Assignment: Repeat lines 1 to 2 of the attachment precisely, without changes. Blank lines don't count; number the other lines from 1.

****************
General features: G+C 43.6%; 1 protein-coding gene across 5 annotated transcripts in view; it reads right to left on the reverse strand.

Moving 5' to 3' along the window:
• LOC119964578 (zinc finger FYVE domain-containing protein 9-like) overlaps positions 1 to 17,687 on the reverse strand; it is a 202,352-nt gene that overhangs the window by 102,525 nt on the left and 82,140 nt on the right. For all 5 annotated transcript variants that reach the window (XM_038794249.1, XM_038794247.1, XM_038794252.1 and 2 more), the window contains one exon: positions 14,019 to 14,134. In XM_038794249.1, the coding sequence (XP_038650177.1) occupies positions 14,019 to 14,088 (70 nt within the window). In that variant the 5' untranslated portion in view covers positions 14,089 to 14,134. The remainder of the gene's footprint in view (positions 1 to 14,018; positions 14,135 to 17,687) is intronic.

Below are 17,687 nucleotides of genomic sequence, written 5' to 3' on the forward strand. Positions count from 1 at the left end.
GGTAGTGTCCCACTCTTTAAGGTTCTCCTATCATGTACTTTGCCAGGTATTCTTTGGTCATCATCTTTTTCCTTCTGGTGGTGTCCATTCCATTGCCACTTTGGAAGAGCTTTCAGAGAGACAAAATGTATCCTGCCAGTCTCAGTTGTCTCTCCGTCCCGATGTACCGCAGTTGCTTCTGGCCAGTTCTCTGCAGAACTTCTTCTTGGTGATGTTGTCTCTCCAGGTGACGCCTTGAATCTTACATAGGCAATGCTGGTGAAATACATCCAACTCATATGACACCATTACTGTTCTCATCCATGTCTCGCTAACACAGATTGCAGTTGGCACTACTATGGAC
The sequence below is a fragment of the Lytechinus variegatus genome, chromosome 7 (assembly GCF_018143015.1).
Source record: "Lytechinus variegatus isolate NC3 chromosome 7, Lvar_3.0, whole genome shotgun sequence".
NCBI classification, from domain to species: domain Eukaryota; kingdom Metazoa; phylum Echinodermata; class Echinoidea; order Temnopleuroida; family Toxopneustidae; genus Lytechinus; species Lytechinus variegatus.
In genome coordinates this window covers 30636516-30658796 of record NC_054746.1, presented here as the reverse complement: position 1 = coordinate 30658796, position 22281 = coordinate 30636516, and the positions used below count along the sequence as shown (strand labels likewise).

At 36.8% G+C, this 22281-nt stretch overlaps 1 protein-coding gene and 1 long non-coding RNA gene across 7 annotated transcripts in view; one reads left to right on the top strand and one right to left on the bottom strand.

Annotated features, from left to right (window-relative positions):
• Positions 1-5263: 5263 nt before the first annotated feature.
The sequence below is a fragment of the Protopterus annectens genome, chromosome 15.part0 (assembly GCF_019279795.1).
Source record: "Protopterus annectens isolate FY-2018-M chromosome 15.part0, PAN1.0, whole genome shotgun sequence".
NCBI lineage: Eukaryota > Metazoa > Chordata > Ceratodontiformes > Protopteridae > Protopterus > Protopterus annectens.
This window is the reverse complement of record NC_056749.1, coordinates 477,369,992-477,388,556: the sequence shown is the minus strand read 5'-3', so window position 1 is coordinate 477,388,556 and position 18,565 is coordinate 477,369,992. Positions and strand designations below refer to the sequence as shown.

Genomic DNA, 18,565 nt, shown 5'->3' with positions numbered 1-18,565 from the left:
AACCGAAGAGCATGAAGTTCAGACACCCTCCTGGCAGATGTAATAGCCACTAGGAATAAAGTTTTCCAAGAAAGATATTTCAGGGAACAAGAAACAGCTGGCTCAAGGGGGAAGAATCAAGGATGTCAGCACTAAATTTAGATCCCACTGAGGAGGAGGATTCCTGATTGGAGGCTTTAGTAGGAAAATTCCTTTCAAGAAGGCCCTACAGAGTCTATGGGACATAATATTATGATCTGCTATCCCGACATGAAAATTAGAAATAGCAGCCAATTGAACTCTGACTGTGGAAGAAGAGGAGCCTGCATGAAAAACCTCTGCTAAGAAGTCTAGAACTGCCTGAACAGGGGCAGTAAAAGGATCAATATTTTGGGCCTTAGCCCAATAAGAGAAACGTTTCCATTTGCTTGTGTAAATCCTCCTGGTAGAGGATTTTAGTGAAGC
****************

General features: G+C 43.6%; 1 protein-coding gene across 5 annotated transcripts in view; it reads right to left on the reverse strand.

Moving 5' to 3' along the window: